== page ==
Healthcare workers who think they’re complying with the standards just by simply wearing a coat and leave it open in front for comfort and ventilation are not using the protective garment properly and could be in violation of the Bloodborne Pathogens Standard. Lab coats have to be closed in front when an employer determines that a procedure warrants their use.
When coats have been penetrated by blood or other potentially infectious material, they must be removed and laundered before being reused. When they are visibly contaminated but not penetrated, it becomes a question of professionalism and infection control. The standard also states employers must be responsible for purchasing, maintaining and laundering clothing used as personal protective equipment, such as lab coats. Employees are not to take lab coats home. Instead, they are to remain in the work area until laundering is required.
OSHA also insists employees remove any contaminated clothing before leaving a work area, i.e., before they may enter designated lunchrooms or break rooms. A work area is generally considered to be an area where work involving occupational exposure occurs or where the contamination of surfaces is likely. The standard would not require employees to change PPE when traveling, for example, from one hospital laboratory area to another, provided the connecting hallway is also considered to be a work area. However, OSHA would consider the following scenario to be a violation:
"An employee wearing contaminated gloves exits from a pathology laboratory to use a public telephone located in a public hallway of the hospital. Under such circumstances, it can be reasonably anticipated that another employee, without benefit of gloves or knowledge of the potential surface contamination, could use the phone and unwittingly become contaminated."
This Month in Phlebotomy Today
Here’s what subscribers to Phlebotomy Today, the Center for Phlebotomy Education’s paid-subscription newsletter (currently in its 9 th year of publication), are reading about this month:
For subscription rates and to subscribe to Phlebotomy Today, visit www.phlebotomy.com/PhlebotomyToday.html. The current month’s issue will be emailed to you immediately upon subscribing.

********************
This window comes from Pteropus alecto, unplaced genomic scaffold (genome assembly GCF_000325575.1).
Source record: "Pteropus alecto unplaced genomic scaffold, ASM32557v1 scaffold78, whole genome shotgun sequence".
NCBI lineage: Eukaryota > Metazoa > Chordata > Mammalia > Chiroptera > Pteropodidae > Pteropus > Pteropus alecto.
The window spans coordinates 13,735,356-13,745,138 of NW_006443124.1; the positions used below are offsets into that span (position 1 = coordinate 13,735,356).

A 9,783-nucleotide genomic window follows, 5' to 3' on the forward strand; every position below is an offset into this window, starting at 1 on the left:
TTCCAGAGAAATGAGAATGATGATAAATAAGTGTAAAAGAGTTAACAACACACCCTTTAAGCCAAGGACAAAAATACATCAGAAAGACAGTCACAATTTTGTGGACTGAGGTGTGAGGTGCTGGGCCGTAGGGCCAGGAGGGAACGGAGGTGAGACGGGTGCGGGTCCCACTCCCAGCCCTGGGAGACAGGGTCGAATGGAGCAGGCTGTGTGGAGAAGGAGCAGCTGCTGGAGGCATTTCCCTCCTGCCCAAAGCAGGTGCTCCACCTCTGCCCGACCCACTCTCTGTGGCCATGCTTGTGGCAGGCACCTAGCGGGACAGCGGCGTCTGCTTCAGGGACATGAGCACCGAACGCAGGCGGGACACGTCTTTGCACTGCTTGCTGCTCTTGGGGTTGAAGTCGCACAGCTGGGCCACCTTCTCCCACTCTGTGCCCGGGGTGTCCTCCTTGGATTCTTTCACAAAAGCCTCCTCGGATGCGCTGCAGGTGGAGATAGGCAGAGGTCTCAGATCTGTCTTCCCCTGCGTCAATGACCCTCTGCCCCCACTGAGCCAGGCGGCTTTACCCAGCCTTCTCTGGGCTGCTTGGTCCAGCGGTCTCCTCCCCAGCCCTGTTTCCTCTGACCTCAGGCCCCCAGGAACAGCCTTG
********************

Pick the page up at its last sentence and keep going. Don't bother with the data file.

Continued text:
Featured FAQ: Greasing up the heel?
Question: I heard recently that some people use petroleum jelly to smear on a baby’s foot to prevent the blood from running away while collecting. Have you heard of this?
Yikes! If blood running off the foot is a problem, then the foot isn't positioned properly. One should position the puncture site fully downward, at its lowest point relative to gravity, so that the blood doesn't have anywhere to run except in the collection tube. The concern with coating the area with petroleum is that it will interfere with the results. If this technique is to be used, a thorough study of its impact on test results should be conducted in a double-blind study using the appropriate controls and for all tests that might be ordered on specimens collected in this manner. It's easier just to position the foot properly.
Each month, PT--STAT! will
publish one of the hundreds of phlebotomy FAQs in the growing database of questions and answers available in Phlebotomy Central, the
members-only section of the Center for Phlebotomy Education's web site. For information on joining Phlebotomy Central, visit
What Would You Do?
Each month, What Would You Do? presents a different case study, then asks readers to contribute their ideas as to how each situation would best be handled. The following month, selected responses will be chosen by the editor and published (sender will be identified by first name and state only). The most accurate, well written response will receive a free "Accurate Results Begin With Me!® t-shirt. The exercise will conclude with a review of the selected submissions and a discussion of the standards pertinent to the case study.